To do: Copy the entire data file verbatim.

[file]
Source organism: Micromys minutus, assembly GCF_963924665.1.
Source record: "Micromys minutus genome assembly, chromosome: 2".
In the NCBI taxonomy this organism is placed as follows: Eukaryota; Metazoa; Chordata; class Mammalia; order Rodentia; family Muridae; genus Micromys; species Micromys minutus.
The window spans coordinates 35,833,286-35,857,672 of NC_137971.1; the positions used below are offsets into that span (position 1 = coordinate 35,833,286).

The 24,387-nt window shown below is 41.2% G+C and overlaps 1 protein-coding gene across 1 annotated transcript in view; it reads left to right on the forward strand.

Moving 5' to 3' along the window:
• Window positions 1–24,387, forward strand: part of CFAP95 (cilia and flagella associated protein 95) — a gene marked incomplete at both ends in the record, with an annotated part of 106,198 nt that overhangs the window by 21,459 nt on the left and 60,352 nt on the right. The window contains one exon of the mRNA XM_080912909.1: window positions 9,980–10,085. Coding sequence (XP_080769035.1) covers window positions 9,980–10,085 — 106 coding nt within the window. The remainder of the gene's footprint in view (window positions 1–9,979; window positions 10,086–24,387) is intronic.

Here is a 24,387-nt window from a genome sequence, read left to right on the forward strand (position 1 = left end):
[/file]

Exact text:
Source organism: Micromys minutus, assembly GCF_963924665.1.
Source record: "Micromys minutus genome assembly, chromosome: 2".
In the NCBI taxonomy this organism is placed as follows: Eukaryota; Metazoa; Chordata; class Mammalia; order Rodentia; family Muridae; genus Micromys; species Micromys minutus.
The window spans coordinates 35,833,286-35,857,672 of NC_137971.1; the positions used below are offsets into that span (position 1 = coordinate 35,833,286).

The 24,387-nt window shown below is 41.2% G+C and overlaps 1 protein-coding gene across 1 annotated transcript in view; it reads left to right on the forward strand.

Moving 5' to 3' along the window:
• Window positions 1–24,387, forward strand: part of CFAP95 (cilia and flagella associated protein 95) — a gene marked incomplete at both ends in the record, with an annotated part of 106,198 nt that overhangs the window by 21,459 nt on the left and 60,352 nt on the right. The window contains one exon of the mRNA XM_080912909.1: window positions 9,980–10,085. Coding sequence (XP_080769035.1) covers window positions 9,980–10,085 — 106 coding nt within the window. The remainder of the gene's footprint in view (window positions 1–9,979; window positions 10,086–24,387) is intronic.

Here is a 24,387-nt window from a genome sequence, read left to right on the forward strand (position 1 = left end):